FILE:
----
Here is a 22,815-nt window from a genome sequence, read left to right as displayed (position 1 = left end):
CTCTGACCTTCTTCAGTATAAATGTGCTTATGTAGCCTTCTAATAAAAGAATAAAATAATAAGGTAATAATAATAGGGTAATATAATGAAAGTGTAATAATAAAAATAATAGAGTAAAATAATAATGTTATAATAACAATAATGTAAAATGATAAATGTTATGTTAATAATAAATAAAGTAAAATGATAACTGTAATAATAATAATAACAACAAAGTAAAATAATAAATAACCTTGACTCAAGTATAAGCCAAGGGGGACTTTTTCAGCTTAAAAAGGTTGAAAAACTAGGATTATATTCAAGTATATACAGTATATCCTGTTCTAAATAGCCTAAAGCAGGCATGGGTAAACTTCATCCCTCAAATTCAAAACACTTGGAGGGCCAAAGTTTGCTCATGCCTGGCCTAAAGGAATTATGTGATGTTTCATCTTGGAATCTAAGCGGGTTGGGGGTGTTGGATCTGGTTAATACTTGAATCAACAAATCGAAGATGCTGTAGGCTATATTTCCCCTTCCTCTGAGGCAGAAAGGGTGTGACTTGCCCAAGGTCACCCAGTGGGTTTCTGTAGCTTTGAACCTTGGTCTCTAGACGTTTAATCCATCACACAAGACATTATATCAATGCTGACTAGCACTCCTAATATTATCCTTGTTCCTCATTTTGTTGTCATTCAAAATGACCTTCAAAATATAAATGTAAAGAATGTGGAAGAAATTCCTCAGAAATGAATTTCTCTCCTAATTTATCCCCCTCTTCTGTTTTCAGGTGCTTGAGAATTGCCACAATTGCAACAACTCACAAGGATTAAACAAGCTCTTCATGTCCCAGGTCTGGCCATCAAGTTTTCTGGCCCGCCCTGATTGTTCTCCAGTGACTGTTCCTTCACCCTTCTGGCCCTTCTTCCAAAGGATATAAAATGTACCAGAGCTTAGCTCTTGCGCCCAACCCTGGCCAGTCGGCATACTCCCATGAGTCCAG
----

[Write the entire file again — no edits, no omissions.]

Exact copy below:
Here is a 22,815-nt window from a genome sequence, read left to right as displayed (position 1 = left end):
CTCTGACCTTCTTCAGTATAAATGTGCTTATGTAGCCTTCTAATAAAAGAATAAAATAATAAGGTAATAATAATAGGGTAATATAATGAAAGTGTAATAATAAAAATAATAGAGTAAAATAATAATGTTATAATAACAATAATGTAAAATGATAAATGTTATGTTAATAATAAATAAAGTAAAATGATAACTGTAATAATAATAATAACAACAAAGTAAAATAATAAATAACCTTGACTCAAGTATAAGCCAAGGGGGACTTTTTCAGCTTAAAAAGGTTGAAAAACTAGGATTATATTCAAGTATATACAGTATATCCTGTTCTAAATAGCCTAAAGCAGGCATGGGTAAACTTCATCCCTCAAATTCAAAACACTTGGAGGGCCAAAGTTTGCTCATGCCTGGCCTAAAGGAATTATGTGATGTTTCATCTTGGAATCTAAGCGGGTTGGGGGTGTTGGATCTGGTTAATACTTGAATCAACAAATCGAAGATGCTGTAGGCTATATTTCCCCTTCCTCTGAGGCAGAAAGGGTGTGACTTGCCCAAGGTCACCCAGTGGGTTTCTGTAGCTTTGAACCTTGGTCTCTAGACGTTTAATCCATCACACAAGACATTATATCAATGCTGACTAGCACTCCTAATATTATCCTTGTTCCTCATTTTGTTGTCATTCAAAATGACCTTCAAAATATAAATGTAAAGAATGTGGAAGAAATTCCTCAGAAATGAATTTCTCTCCTAATTTATCCCCCTCTTCTGTTTTCAGGTGCTTGAGAATTGCCACAATTGCAACAACTCACAAGGATTAAACAAGCTCTTCATGTCCCAGGTCTGGCCATCAAGTTTTCTGGCCCGCCCTGATTGTTCTCCAGTGACTGTTCCTTCACCCTTCTGGCCCTTCTTCCAAAGGATATAAAATGTACCAGAGCTTAGCTCTTGCGCCCAACCCTGGCCAGTCGGCATACTCCCATGAGTCCAG